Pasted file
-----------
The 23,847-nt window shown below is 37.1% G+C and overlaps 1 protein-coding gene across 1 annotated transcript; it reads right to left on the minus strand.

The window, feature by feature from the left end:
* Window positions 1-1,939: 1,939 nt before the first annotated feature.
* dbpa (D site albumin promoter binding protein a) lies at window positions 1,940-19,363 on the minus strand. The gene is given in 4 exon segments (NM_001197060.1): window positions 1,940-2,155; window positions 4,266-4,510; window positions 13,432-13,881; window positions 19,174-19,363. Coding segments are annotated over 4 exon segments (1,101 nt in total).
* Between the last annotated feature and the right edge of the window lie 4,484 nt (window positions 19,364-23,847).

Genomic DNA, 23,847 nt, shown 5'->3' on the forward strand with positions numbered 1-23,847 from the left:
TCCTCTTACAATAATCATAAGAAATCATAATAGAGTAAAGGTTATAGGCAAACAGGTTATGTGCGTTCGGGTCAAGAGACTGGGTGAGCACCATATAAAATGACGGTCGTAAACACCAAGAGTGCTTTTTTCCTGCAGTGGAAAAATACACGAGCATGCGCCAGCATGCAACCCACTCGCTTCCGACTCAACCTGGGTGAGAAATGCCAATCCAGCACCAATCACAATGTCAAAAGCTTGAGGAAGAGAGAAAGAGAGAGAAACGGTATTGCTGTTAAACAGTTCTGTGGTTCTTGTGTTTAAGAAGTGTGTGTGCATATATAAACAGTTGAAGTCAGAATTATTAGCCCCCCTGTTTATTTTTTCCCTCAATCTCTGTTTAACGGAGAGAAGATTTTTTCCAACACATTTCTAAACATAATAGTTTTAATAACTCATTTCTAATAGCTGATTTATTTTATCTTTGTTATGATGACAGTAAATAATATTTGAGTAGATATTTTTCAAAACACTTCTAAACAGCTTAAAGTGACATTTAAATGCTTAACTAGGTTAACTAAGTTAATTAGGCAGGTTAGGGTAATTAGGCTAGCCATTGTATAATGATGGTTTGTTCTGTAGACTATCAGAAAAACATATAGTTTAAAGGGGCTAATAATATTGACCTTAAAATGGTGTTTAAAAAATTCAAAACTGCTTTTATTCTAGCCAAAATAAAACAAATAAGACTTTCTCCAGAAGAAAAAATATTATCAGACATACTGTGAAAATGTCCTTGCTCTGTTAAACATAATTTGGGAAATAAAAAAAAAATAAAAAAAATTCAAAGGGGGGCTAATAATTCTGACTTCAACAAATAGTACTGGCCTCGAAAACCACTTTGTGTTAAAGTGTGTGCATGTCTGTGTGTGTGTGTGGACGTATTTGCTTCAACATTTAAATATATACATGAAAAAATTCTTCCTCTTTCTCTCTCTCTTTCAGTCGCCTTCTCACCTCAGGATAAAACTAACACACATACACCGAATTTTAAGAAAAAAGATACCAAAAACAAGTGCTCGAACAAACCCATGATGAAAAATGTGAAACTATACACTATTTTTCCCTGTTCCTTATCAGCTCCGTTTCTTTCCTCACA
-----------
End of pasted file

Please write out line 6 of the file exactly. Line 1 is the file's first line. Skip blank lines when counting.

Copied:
Genomic DNA, 23,847 nt, shown 5'->3' on the forward strand with positions numbered 1-23,847 from the left: